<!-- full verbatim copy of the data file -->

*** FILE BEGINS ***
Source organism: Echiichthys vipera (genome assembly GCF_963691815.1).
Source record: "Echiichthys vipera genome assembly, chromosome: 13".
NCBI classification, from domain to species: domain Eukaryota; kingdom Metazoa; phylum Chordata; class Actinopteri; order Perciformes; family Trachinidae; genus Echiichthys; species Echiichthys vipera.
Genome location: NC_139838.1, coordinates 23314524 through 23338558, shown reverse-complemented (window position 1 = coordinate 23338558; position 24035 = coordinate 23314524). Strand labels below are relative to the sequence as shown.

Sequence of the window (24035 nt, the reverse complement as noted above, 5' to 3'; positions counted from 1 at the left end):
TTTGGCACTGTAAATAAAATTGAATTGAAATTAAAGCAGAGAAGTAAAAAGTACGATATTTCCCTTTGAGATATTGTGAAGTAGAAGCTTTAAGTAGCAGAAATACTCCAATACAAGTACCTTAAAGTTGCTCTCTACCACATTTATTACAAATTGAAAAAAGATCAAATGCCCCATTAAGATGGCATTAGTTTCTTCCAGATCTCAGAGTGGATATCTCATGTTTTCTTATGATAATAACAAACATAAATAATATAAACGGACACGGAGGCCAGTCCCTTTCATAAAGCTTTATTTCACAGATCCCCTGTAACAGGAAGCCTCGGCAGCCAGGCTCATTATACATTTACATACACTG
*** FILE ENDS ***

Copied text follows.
Source organism: Echiichthys vipera (genome assembly GCF_963691815.1).
Source record: "Echiichthys vipera genome assembly, chromosome: 13".
NCBI classification, from domain to species: domain Eukaryota; kingdom Metazoa; phylum Chordata; class Actinopteri; order Perciformes; family Trachinidae; genus Echiichthys; species Echiichthys vipera.
Genome location: NC_139838.1, coordinates 23314524 through 23338558, shown reverse-complemented (window position 1 = coordinate 23338558; position 24035 = coordinate 23314524). Strand labels below are relative to the sequence as shown.

Sequence of the window (24035 nt, the reverse complement as noted above, 5' to 3'; positions counted from 1 at the left end):
TTTGGCACTGTAAATAAAATTGAATTGAAATTAAAGCAGAGAAGTAAAAAGTACGATATTTCCCTTTGAGATATTGTGAAGTAGAAGCTTTAAGTAGCAGAAATACTCCAATACAAGTACCTTAAAGTTGCTCTCTACCACATTTATTACAAATTGAAAAAAGATCAAATGCCCCATTAAGATGGCATTAGTTTCTTCCAGATCTCAGAGTGGATATCTCATGTTTTCTTATGATAATAACAAACATAAATAATATAAACGGACACGGAGGCCAGTCCCTTTCATAAAGCTTTATTTCACAGATCCCCTGTAACAGGAAGCCTCGGCAGCCAGGCTCATTATACATTTACATACACTG